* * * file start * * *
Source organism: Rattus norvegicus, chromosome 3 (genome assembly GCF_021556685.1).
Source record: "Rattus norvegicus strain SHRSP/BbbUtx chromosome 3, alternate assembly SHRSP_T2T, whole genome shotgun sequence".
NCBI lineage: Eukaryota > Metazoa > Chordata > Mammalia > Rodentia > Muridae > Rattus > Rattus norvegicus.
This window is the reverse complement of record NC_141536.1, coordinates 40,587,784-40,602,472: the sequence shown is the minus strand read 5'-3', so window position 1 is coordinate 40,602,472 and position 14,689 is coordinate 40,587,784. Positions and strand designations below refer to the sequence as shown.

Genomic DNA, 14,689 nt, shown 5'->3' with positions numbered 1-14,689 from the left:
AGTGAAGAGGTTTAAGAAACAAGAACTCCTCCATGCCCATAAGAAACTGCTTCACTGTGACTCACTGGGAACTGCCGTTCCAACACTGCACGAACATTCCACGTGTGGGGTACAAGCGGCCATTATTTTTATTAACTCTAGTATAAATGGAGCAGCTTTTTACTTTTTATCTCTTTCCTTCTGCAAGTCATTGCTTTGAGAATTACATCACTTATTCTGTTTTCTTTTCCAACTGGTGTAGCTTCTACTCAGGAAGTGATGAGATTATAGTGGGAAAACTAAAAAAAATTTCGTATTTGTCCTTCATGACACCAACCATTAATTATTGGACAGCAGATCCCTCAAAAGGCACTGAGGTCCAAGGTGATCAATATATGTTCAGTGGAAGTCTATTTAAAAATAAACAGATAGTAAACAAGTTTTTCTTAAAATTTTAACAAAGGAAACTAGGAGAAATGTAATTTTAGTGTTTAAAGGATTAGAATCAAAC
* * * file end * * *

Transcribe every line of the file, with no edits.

Source organism: Rattus norvegicus, chromosome 3 (genome assembly GCF_021556685.1).
Source record: "Rattus norvegicus strain SHRSP/BbbUtx chromosome 3, alternate assembly SHRSP_T2T, whole genome shotgun sequence".
NCBI lineage: Eukaryota > Metazoa > Chordata > Mammalia > Rodentia > Muridae > Rattus > Rattus norvegicus.
This window is the reverse complement of record NC_141536.1, coordinates 40,587,784-40,602,472: the sequence shown is the minus strand read 5'-3', so window position 1 is coordinate 40,602,472 and position 14,689 is coordinate 40,587,784. Positions and strand designations below refer to the sequence as shown.

Genomic DNA, 14,689 nt, shown 5'->3' with positions numbered 1-14,689 from the left:
AGTGAAGAGGTTTAAGAAACAAGAACTCCTCCATGCCCATAAGAAACTGCTTCACTGTGACTCACTGGGAACTGCCGTTCCAACACTGCACGAACATTCCACGTGTGGGGTACAAGCGGCCATTATTTTTATTAACTCTAGTATAAATGGAGCAGCTTTTTACTTTTTATCTCTTTCCTTCTGCAAGTCATTGCTTTGAGAATTACATCACTTATTCTGTTTTCTTTTCCAACTGGTGTAGCTTCTACTCAGGAAGTGATGAGATTATAGTGGGAAAACTAAAAAAAATTTCGTATTTGTCCTTCATGACACCAACCATTAATTATTGGACAGCAGATCCCTCAAAAGGCACTGAGGTCCAAGGTGATCAATATATGTTCAGTGGAAGTCTATTTAAAAATAAACAGATAGTAAACAAGTTTTTCTTAAAATTTTAACAAAGGAAACTAGGAGAAATGTAATTTTAGTGTTTAAAGGATTAGAATCAAAC